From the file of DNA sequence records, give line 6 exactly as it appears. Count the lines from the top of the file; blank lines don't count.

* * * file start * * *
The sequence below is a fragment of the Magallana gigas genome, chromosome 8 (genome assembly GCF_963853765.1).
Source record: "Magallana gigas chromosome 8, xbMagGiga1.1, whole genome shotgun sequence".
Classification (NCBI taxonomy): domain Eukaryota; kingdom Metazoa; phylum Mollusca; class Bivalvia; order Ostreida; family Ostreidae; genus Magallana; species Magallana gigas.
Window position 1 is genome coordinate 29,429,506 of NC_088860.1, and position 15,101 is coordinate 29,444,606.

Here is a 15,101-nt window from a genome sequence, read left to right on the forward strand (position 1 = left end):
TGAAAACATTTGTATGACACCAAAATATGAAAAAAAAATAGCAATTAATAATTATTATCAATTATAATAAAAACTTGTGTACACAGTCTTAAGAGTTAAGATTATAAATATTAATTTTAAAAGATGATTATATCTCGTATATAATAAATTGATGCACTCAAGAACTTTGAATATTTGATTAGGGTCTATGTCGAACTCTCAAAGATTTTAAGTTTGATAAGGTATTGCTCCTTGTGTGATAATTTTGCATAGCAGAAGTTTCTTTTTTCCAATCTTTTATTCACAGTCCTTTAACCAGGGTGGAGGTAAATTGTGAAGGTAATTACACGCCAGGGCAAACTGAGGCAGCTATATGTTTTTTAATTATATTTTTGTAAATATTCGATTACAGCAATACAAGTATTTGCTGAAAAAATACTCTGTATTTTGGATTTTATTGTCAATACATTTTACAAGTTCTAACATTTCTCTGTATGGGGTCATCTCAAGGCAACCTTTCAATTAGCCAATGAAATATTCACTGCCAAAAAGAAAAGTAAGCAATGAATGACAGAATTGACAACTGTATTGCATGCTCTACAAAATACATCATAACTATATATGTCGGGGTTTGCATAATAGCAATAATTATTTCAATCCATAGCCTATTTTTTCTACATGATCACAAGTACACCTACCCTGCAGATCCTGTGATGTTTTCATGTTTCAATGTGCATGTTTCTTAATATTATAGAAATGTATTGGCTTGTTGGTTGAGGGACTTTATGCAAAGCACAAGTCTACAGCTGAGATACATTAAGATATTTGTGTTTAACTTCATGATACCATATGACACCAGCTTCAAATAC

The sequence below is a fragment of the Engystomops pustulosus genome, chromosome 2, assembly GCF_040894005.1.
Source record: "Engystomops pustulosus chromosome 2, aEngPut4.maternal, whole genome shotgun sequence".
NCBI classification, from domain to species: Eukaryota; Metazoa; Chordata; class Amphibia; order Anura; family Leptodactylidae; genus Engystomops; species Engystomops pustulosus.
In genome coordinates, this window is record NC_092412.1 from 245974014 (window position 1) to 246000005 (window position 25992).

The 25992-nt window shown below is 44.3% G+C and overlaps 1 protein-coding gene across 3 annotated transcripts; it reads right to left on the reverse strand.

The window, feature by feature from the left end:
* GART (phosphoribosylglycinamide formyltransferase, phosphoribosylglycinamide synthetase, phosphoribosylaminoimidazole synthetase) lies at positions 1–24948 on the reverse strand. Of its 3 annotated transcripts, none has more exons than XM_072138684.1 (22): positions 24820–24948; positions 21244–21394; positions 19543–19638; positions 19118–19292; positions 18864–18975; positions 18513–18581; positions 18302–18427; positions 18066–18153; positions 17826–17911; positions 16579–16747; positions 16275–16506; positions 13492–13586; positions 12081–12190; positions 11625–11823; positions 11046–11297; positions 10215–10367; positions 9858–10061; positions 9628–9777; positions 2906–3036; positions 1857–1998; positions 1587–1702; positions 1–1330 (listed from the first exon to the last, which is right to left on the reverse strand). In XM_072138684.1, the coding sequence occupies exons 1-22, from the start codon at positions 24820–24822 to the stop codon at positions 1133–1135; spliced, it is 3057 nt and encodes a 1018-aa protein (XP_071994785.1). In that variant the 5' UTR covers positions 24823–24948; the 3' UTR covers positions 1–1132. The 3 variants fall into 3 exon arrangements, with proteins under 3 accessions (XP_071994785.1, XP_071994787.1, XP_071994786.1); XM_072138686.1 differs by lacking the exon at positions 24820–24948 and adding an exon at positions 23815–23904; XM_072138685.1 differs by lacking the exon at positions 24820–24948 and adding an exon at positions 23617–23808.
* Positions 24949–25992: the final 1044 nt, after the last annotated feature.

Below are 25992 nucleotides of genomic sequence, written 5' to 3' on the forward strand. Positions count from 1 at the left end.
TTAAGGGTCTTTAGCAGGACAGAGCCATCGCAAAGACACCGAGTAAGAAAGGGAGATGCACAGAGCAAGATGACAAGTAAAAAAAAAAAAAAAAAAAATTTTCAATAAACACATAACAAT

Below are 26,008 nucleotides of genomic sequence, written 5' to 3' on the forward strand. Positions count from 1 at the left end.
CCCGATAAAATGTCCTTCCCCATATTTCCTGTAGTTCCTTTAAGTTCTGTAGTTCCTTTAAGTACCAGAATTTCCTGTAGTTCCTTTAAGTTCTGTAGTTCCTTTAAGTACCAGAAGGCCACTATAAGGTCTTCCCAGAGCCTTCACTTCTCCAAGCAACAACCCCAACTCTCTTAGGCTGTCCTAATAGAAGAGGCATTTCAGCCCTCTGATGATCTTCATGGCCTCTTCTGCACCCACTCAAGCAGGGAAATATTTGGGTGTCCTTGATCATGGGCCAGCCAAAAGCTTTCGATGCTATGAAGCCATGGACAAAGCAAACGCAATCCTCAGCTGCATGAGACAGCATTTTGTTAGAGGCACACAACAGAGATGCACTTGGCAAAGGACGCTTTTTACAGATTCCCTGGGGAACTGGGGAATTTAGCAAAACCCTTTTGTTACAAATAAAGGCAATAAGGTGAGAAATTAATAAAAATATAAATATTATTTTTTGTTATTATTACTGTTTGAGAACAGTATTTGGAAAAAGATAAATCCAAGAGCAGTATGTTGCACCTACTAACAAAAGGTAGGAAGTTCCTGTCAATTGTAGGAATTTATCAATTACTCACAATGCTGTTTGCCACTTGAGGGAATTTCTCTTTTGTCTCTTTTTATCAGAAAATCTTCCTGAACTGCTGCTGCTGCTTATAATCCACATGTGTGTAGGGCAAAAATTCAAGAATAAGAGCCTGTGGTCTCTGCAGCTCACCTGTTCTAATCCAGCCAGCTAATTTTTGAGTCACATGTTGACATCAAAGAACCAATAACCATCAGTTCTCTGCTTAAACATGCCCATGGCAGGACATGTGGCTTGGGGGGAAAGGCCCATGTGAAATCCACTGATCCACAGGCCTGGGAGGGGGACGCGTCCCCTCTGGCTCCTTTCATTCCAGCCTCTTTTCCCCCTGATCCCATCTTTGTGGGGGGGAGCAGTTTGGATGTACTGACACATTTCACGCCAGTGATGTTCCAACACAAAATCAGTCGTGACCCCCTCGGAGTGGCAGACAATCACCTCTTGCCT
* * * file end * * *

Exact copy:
TGAAAACATTTGTATGACACCAAAATATGAAAAAAAAATAGCAATTAATAATTATTATCAATTATAATAAAAACTTGTGTACACAGTCTTAAGAGTTAAGATTATAAATATTAATTTTAAAAGATGATTATATCTCGTATATAATAAATTGATGCACTCAAGAACTTTGAATATTTGATTAGGGTCTATGTCGAACTCTCAAAGATTTTAAGTTTGATAAGGTATTGCTCCTTGTGTGATAATTTTGCATAGCAGAAGTTTCTTTTTTCCAATCTTTTATTCACAGTCCTTTAACCAGGGTGGAGGTAAATTGTGAAGGTAATTACACGCCAGGGCAAACTGAGGCAGCTATATGTTTTTTAATTATATTTTTGTAAATATTCGATTACAGCAATACAAGTATTTGCTGAAAAAATACTCTGTATTTTGGATTTTATTGTCAATACATTTTACAAGTTCTAACATTTCTCTGTATGGGGTCATCTCAAGGCAACCTTTCAATTAGCCAATGAAATATTCACTGCCAAAAAGAAAAGTAAGCAATGAATGACAGAATTGACAACTGTATTGCATGCTCTACAAAATACATCATAACTATATATGTCGGGGTTTGCATAATAGCAATAATTATTTCAATCCATAGCCTATTTTTTCTACATGATCACAAGTACACCTACCCTGCAGATCCTGTGATGTTTTCATGTTTCAATGTGCATGTTTCTTAATATTATAGAAATGTATTGGCTTGTTGGTTGAGGGACTTTATGCAAAGCACAAGTCTACAGCTGAGATACATTAAGATATTTGTGTTTAACTTCATGATACCATATGACACCAGCTTCAAATAC